M.E. is a severe and debilitating disorder, or group of disorders. It
affects around XXX men and women and children in the Yorkshire
all ages and ethnic backgrounds. There is currently no
clinical diagnostic test and the symptoms are diverse, leading
to considerable debate concerning its cause and pathology.
the World Health Organisation classify it as a neurological illness and
comprehensive report from the Government's Chief Medical Officer
(completed in 2002 and available here
concluded that it a genuine illness and gave formal
recognition of the illness.
The symptoms vary from person to person but this covers many:
Overwhelming fatigue, muscle pain, joint pain, un-refreshing and
sleep and sleep patterns; problems with memory, sequencing words and
numbers, thinking and concentrating; sensitivities including alcohol,
light, noise and other foods and chemicals; other digestive problems;
swollen glands and sore throat; problems in controlling
temperature, blood pressure and blood sugar levels. Mood problems.
Symptoms can vary widely over time. Activities, both physical or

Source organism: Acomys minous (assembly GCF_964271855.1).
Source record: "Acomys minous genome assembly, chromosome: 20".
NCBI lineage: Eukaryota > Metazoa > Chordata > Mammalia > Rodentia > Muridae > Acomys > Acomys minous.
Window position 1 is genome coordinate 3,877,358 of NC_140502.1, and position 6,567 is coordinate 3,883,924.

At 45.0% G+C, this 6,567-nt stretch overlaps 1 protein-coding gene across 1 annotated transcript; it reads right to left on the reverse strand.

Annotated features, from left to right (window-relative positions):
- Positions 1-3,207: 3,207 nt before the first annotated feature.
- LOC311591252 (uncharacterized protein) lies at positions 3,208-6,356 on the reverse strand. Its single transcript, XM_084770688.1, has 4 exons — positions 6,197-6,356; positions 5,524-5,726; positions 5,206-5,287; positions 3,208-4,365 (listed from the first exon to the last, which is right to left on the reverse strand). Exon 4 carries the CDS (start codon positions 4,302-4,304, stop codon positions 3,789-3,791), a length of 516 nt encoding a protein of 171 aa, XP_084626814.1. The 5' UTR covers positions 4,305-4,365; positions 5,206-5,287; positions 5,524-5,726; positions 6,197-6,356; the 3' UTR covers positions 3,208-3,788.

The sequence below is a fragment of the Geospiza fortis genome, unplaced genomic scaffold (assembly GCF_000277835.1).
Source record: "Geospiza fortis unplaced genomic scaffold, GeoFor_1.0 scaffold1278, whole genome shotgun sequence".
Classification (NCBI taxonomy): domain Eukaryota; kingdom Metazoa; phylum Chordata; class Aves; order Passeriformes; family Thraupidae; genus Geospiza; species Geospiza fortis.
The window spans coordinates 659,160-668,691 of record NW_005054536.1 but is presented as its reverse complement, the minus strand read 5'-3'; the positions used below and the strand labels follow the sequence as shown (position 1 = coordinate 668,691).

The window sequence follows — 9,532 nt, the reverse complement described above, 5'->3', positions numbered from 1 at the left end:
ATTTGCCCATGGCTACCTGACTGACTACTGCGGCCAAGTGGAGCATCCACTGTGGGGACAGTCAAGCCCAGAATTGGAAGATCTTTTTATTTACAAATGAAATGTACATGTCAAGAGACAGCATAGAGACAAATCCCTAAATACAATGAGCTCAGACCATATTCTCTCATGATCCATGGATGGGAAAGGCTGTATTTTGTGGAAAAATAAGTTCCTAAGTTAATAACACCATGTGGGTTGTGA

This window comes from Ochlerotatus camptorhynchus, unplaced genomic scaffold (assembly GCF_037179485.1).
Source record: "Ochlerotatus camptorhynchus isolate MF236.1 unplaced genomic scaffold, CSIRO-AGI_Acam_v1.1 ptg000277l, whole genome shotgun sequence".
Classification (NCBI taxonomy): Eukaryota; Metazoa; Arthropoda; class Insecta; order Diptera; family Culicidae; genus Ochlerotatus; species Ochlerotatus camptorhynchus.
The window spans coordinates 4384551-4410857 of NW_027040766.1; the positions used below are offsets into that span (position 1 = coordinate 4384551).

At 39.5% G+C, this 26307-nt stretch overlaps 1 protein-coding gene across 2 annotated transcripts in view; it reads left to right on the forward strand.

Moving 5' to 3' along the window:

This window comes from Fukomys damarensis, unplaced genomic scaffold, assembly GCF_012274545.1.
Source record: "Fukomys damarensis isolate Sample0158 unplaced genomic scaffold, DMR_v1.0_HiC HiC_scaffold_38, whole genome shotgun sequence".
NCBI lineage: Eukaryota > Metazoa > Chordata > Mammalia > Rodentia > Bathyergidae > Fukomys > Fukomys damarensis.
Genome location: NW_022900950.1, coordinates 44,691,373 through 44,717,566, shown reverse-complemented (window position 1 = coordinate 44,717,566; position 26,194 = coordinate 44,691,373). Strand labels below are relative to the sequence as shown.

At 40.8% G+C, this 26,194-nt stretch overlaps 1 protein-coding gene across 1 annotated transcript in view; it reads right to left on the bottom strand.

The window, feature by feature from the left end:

mental, can cause increase in symptoms but this can be typically
delayed up to 72
A major symptom is an intense feeling of unwellness. This is difficult
to describe but has similarities to 'flu.
Treatment and Prognosis
The onset of ME may be gradual or sudden
and it is highly variable, in severity and
duration. An estimated 25% of
people with it are virtually confined to the house or bed. Many
sufferers of ME will improve with time. However, some can
remain chronically ill. There is no universal treatment although it
appears important to have adequate rest in the early stages.
Setting the correct level of activity by pacing
has had some good results.
Diet and food supplements can help and some hormonal treatments and
other approaches are
looking promising. For more information see the Action for ME web site
An AFME booklet on pacing can be found here
and diet information by Patrick Halford can be located here.
What's in a Name?
M.E. (myalgic encephalomyelitis/encephalopathy) is one name of many for
the illness. Many of the medical profession do not like this term
not feel that this is an accurate description of the illness and the
term chronic fatigue syndrome (CFS) is commonly used. The Chief Medical
Officer, of the Department of Health, used the title CFS/ME. Post viral
fatigue syndrome is another